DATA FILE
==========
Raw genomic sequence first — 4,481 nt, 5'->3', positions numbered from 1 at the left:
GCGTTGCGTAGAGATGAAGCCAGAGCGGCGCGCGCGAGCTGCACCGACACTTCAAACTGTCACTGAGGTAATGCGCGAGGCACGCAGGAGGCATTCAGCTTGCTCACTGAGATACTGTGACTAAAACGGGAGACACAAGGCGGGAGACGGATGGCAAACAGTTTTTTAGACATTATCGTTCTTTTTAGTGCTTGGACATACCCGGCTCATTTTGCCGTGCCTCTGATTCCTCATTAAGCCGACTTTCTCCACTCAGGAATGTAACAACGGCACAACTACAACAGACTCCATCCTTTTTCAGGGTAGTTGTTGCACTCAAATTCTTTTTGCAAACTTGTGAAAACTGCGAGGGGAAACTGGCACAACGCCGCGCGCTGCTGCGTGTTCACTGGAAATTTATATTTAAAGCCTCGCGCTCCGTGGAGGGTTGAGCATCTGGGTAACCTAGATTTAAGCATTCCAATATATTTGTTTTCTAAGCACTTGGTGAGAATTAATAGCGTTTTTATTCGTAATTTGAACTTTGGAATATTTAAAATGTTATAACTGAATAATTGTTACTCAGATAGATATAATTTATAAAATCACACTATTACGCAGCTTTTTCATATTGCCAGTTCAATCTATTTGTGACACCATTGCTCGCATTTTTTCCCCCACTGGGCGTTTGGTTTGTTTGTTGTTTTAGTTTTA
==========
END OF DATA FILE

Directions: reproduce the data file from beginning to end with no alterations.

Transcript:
Raw genomic sequence first — 4,481 nt, 5'->3', positions numbered from 1 at the left:
GCGTTGCGTAGAGATGAAGCCAGAGCGGCGCGCGCGAGCTGCACCGACACTTCAAACTGTCACTGAGGTAATGCGCGAGGCACGCAGGAGGCATTCAGCTTGCTCACTGAGATACTGTGACTAAAACGGGAGACACAAGGCGGGAGACGGATGGCAAACAGTTTTTTAGACATTATCGTTCTTTTTAGTGCTTGGACATACCCGGCTCATTTTGCCGTGCCTCTGATTCCTCATTAAGCCGACTTTCTCCACTCAGGAATGTAACAACGGCACAACTACAACAGACTCCATCCTTTTTCAGGGTAGTTGTTGCACTCAAATTCTTTTTGCAAACTTGTGAAAACTGCGAGGGGAAACTGGCACAACGCCGCGCGCTGCTGCGTGTTCACTGGAAATTTATATTTAAAGCCTCGCGCTCCGTGGAGGGTTGAGCATCTGGGTAACCTAGATTTAAGCATTCCAATATATTTGTTTTCTAAGCACTTGGTGAGAATTAATAGCGTTTTTATTCGTAATTTGAACTTTGGAATATTTAAAATGTTATAACTGAATAATTGTTACTCAGATAGATATAATTTATAAAATCACACTATTACGCAGCTTTTTCATATTGCCAGTTCAATCTATTTGTGACACCATTGCTCGCATTTTTTCCCCCACTGGGCGTTTGGTTTGTTTGTTGTTTTAGTTTTA